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COVID tolling applies to all statutes of limitations

Virginia Lawyers Weekly//December 8, 2022

COVID tolling applies to all statutes of limitations

Virginia Lawyers Weekly//December 8, 2022

Where the statute of limitations for a personal injury claim expired during one of the judicial emergency orders related to COVID-19, the circuit court incorrectly dismissed the case. The emergency orders tolled and extended all statutes of limitations.

Statement of the case

“George English appeals the circuit court’s order dismissing his personal injury claim against Thomas William Quinn as barred by the statute of limitations.

“As a matter of first impression, this Court must decide whether the Supreme Court’s emergency orders entered between March 16, 2020, and July 8, 2020, in response to the COVID-19 pandemic, tolled all statutes of limitations or only those that would have expired during the tolling period.

“We hold that because the emergency orders tolled and extended all statutes of limitations, English’s suit was not time-barred; thus, we reverse the circuit court’s judgment.”

Judicial orders interpreted

“Well-established principles of interpretation guide our analysis. When the Supreme Court has defined a specific word in an order, ‘this Court need not look outside the plain language of the definition in that [order] to determine’ the word’s meaning. …

“Here, the orders expressly defined the word ‘toll’ as ‘[t]o suspend or stop temporarily.’ … [T]he plain language of the judicial emergency orders ‘stopp[ed] the limitations clock’ for all statutes of limitations between March 16, 2020, and July 19, 2020. …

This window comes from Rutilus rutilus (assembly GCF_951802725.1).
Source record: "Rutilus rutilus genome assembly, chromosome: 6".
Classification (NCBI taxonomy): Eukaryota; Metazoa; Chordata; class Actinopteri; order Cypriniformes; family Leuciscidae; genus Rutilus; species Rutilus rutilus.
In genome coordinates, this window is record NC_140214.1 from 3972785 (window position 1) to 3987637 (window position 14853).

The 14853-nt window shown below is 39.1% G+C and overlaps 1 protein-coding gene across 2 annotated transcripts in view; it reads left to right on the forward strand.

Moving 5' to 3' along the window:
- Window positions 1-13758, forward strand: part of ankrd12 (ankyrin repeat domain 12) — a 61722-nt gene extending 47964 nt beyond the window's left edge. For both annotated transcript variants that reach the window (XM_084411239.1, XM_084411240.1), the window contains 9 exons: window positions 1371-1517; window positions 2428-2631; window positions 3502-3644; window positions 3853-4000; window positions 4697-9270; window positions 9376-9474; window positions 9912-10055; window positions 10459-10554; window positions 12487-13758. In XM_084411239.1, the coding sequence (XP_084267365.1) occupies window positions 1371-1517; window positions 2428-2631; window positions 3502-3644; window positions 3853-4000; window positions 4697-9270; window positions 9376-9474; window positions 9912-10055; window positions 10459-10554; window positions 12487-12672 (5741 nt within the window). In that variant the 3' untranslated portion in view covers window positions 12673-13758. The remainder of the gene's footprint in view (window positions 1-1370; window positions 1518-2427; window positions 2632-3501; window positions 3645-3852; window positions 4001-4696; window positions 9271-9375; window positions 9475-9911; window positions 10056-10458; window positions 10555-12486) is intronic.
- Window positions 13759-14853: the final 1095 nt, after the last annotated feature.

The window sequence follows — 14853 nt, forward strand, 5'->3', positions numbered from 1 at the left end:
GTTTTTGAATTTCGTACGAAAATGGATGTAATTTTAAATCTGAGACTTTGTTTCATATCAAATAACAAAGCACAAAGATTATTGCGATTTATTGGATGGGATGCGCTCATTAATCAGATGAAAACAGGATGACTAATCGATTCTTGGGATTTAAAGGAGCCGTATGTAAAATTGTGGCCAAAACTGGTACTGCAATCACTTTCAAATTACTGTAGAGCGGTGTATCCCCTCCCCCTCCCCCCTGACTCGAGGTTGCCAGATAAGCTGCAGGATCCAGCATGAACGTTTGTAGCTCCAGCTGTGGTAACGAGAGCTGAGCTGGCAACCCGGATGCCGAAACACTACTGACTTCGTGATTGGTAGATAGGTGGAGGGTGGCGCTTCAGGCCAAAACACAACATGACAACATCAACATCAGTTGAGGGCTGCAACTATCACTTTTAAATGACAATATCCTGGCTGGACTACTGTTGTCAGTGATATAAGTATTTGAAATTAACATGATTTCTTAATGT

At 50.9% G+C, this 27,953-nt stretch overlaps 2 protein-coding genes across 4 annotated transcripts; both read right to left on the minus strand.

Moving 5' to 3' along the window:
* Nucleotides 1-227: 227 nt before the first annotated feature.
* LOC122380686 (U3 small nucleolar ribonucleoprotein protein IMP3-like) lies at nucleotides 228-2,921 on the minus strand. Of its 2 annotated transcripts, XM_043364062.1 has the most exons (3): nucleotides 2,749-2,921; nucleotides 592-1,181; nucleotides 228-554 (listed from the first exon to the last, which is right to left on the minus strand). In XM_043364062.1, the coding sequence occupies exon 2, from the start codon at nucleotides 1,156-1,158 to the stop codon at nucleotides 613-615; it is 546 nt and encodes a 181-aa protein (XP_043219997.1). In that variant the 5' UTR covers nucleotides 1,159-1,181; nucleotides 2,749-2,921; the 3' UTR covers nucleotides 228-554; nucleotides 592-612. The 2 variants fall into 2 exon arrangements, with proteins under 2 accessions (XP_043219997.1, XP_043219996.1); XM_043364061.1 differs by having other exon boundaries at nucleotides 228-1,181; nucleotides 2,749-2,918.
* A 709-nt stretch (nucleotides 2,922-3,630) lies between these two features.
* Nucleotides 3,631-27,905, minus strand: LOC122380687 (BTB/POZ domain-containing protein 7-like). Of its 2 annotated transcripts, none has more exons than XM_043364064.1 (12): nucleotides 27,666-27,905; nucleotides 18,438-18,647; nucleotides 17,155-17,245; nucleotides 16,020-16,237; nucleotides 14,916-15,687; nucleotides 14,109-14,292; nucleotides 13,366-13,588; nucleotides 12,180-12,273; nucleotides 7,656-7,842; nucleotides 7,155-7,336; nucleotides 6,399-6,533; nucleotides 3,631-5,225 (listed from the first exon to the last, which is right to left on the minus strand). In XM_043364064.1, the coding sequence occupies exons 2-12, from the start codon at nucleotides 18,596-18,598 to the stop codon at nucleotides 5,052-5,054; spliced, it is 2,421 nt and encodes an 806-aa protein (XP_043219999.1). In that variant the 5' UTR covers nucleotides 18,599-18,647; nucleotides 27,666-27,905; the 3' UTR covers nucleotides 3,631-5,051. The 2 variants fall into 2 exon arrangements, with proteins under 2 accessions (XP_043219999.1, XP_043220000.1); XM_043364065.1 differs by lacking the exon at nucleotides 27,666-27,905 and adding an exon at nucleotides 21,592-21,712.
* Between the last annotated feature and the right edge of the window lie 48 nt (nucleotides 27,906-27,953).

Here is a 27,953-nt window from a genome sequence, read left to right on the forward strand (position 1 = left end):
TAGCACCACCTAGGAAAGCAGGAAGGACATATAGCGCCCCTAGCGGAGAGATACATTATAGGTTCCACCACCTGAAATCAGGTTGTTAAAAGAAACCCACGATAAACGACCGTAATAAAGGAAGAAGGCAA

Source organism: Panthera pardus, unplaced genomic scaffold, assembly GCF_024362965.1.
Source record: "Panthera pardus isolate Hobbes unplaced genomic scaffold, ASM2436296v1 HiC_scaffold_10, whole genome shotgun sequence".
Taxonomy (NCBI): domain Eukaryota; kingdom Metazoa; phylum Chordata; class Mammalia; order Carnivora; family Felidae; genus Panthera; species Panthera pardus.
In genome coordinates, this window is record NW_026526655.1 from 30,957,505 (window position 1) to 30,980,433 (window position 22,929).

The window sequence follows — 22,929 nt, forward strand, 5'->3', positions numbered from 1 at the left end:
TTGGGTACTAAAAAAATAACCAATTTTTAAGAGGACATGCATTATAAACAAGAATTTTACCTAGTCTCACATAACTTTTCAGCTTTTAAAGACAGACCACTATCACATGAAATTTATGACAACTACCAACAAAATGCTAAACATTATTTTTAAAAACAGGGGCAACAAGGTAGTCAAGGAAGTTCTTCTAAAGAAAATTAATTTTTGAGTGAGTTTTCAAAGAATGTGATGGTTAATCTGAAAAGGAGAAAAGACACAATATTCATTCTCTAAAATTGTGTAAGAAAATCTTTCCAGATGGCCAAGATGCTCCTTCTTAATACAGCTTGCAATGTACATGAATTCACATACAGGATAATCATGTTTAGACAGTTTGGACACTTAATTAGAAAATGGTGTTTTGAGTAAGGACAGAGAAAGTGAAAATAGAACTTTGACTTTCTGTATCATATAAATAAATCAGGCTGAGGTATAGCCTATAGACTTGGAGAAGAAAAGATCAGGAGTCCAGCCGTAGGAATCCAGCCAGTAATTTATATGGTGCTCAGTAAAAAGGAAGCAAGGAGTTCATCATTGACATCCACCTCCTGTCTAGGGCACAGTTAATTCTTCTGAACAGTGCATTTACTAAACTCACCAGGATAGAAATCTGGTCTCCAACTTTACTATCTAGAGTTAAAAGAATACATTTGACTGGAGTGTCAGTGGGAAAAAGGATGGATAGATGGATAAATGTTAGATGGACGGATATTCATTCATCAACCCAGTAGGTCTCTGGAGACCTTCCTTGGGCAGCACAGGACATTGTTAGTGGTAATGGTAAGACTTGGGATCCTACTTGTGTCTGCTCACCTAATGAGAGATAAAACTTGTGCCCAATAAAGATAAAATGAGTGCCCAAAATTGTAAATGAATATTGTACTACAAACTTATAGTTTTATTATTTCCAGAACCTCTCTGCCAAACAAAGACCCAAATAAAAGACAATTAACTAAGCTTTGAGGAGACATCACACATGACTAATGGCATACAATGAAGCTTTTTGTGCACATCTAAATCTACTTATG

“By their clear and express terms, the orders’ tolling provisions were not limited to deadlines that otherwise would have expired during that period. Indeed, the orders instructed that the time remaining when the tolling period commenced was to be added after the judicial emergency ended. …

“At the risk of stating the obvious, when the Supreme Court said that the orders’ tolling provisions applied to ‘all “statutes of limitations,”’ it meant ‘all “statutes of limitations.”’”


“In this case, English’s cause of action for personal injury accrued on the date of the collision, July 28, 2018. … Ordinarily, the applicable two-year statute of limitations would have expired on July 28, 2020. … But the judicial emergency orders stopped the clock for the two-year limitations period on March 16, 2020, when English had 135 days remaining to file his claim. …

“When the clock restarted on July 20, 2020, the 135 days began to count down again and would not have expired until December 1, 2020. … Accordingly, English timely filed his complaint on November 30, 2020, and the circuit court erred by holding that it was time-barred.”

Reversed and remanded.

English v. Quinn, Record No. 0420-22-3, Nov. 29, 2022. CAV (Petty). From the Circuit Court of the City of Roanoke (Carson). Joanna M. Meyer (John E. Lichtenstein; Gregory L. Lyons; Lichtenstein Law Group PLC, on briefs), for appellant. Wm. Tyler Shands (Carter T. Keeney; Carter & Shands, P.C., on brief), for appellee. Amicus Curiae: Virginia Trial Lawyers Association (E. Kyle McNew; Les Bowers; MichieHamlett PLLC, on brief), for appellant. Amicus Curiae: The Virginia Association of Defense Attorneys (Nathan H. Schnetzler; Joseph R. Pope; Goodman Allen Donnelly, PLLC, on brief), for appellee. VLW 022-7-541, 10 pp.

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